Over the last weeks, I have struggled to get things done. I keep putting too many things on my daily to-do lists. And I keep failing to get all the things done.

And what is even worse: I can see that I get less done in a typical day because I’m overwhelmed by the amount of items on my to-do list. Which leads to distraction, procrastination, and a lack of energy and motivation.

(And yes, I realize the irony: One of my key messages to my clients is that they should sharpen their focus and not put too many things on their daily to-do list for these exact reasons. Sometimes the advice you give to others is the advice you need most yourself…)

But instead of hammering myself with guilt and criticism, I’ve decided to take a positive spin on this: Experiencing these struggles is a great opportunity for me to experiment with my own approach. Which (if it works) can benefit my clients directly.

The experiment

So for the next weeks, I’ve decided to make a very simple change to my planning and my to-do list.

I simply decide (the day before, when I plan my day) which task that is The Most Important Task for Tomorrow.

The rules are simple:

  • I must label one (and only one) task as the most important one
  • If I’m tempted to mark two tasks important, I force myself to move one of them to a future date. Otherwise I know that I’ll be lacking focus and energy again.
  • Let me repeat: There can only be one most important task for each day.
  • I put the task at the top of my to-do list for the next day and put a clear label on it. Examples:
    • “TODAY’S TASK: Export the figure that illustrates a typical series of coaching sessions and publish it on my website”
    • “TODAY’S TASK: Overcome my resistance to processing photos and spend at least 10 minutes in Lightroom”

How is this unique?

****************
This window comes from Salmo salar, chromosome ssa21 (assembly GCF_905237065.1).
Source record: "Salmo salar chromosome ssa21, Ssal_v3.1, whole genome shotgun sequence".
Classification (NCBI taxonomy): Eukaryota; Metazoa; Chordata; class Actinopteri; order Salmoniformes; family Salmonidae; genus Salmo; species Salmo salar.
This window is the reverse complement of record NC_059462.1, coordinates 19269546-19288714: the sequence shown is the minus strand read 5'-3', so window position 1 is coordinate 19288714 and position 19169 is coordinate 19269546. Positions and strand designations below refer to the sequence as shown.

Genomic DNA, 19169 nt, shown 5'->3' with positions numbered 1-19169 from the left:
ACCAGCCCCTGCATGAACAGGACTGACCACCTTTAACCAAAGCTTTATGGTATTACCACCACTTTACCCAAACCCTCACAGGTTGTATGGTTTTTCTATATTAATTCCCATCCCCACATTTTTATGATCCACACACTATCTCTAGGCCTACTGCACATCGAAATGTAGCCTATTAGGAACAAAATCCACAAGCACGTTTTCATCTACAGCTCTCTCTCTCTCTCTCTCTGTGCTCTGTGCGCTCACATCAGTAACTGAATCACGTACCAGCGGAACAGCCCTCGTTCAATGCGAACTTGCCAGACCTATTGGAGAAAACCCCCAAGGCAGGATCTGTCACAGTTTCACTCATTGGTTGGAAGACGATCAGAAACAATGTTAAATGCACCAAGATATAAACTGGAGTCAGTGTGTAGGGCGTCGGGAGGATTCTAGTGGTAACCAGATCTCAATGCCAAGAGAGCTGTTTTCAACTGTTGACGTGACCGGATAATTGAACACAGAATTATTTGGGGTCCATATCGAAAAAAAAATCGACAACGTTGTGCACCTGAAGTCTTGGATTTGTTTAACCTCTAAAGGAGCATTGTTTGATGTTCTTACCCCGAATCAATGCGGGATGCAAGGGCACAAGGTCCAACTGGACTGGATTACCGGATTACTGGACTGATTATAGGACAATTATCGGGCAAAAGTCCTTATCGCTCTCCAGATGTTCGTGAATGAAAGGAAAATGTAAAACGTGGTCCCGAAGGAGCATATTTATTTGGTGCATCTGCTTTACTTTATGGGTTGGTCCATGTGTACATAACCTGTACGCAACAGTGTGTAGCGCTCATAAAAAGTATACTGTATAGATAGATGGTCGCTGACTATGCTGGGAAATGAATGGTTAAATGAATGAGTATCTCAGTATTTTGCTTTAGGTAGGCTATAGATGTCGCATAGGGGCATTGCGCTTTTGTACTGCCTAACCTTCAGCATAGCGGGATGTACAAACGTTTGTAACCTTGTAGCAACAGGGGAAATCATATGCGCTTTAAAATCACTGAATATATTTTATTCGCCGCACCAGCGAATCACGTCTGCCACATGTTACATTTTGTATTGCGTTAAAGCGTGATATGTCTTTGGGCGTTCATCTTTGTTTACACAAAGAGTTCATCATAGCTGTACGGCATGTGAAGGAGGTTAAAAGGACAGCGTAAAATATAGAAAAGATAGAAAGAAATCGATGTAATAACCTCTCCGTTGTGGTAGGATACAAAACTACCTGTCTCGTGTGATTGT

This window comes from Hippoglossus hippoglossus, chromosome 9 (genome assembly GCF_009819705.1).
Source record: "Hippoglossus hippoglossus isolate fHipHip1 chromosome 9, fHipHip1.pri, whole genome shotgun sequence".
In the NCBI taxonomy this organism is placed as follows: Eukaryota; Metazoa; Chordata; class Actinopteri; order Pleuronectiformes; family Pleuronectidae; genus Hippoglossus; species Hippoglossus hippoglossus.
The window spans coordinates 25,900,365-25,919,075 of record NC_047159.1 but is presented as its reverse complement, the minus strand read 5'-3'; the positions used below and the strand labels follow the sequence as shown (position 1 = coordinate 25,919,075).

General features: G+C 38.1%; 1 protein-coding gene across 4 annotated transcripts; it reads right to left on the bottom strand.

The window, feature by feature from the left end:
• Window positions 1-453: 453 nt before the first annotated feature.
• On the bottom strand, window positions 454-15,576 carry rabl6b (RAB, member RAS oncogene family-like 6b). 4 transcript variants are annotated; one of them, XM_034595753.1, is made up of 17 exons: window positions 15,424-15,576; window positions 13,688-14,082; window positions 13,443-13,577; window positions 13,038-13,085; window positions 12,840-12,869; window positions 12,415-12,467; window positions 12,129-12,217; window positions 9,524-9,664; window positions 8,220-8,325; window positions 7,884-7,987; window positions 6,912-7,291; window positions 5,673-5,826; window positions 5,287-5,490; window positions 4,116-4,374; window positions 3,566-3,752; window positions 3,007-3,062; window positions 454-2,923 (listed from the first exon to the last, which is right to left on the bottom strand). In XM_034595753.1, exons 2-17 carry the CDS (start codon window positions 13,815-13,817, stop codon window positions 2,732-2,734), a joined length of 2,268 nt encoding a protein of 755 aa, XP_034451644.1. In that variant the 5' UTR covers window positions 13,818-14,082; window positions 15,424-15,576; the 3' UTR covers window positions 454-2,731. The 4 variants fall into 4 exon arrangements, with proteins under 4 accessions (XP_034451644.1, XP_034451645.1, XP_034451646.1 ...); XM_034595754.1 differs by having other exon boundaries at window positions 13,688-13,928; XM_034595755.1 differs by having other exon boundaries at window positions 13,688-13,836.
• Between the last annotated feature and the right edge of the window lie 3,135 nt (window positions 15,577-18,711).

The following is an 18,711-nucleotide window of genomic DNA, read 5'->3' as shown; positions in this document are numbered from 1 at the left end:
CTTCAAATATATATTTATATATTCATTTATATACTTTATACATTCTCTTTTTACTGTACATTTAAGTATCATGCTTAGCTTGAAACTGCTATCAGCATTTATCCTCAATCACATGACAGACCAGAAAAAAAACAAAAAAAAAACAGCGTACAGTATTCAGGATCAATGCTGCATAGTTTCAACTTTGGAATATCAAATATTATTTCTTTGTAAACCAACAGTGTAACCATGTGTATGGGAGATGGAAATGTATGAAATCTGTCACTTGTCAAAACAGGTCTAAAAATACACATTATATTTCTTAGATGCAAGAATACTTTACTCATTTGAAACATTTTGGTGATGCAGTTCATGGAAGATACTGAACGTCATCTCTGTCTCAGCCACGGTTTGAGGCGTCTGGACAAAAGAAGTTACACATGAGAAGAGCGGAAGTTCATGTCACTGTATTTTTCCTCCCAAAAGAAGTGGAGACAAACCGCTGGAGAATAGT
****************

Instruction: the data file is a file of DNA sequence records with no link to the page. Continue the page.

It’s not :-)

I’m far from the first person to try out this concept. For example, I know that Leo Babauta (who writes the amazing Zen Habits blog) has tried this approach.

But one thing is having a theoretical knowledge about a technique. Another thing is applying it to your own life and seeing how it works. So that’s what I’m trying now.

How is this different from what I’ve done before?

Up until this experiment, I would decide on roughly 3 important tasks for the day. Sometimes more.

And up until this experiment, I rarely made a clear label on my to-do list to highlight the most important task(s).

My progress so far

I’ve tried this experiment for 4-5 days now, and I can say for sure that it already has made a clear difference.

So far, there has been 1 day where I did not pull myself together to do the most important task for that day. But I’ve succeeded the other days. Which is a great feeling! Because recently I have postponed certain tasks over and over (tasks which are important for the success of my business but which do not have a fixed deadline).

I’m still putting too many things on my to-do list (besides the one important task). Which is something I strongly discourage! But I have realized that at the moment, I’m not willing to change this pattern, even though it goes against my own advice to most of my clients.

Next steps

I’ll make at least one update about my progress within the next 2 weeks to keep you informed about how my experiment is going.

In the meantime, I encourage you to try the experiment yourself if you have similar struggles. Maybe it will make a difference for you as well?

PS: An alternative for you is of course to cut down on the number of items on your to-do list! Highly recommended! Works like a charm! And for most people it will give much better results than I expect this experiment to give (but I can only find out for sure by going on with my experiment…)


PS: I’ve posted two follow-ups to this blog post:
My initial observations after 1 week of trying out the experiment
Enjoying the power of my “Most Important Thing for Today” trick

New experiment: The Most Important Thing for Today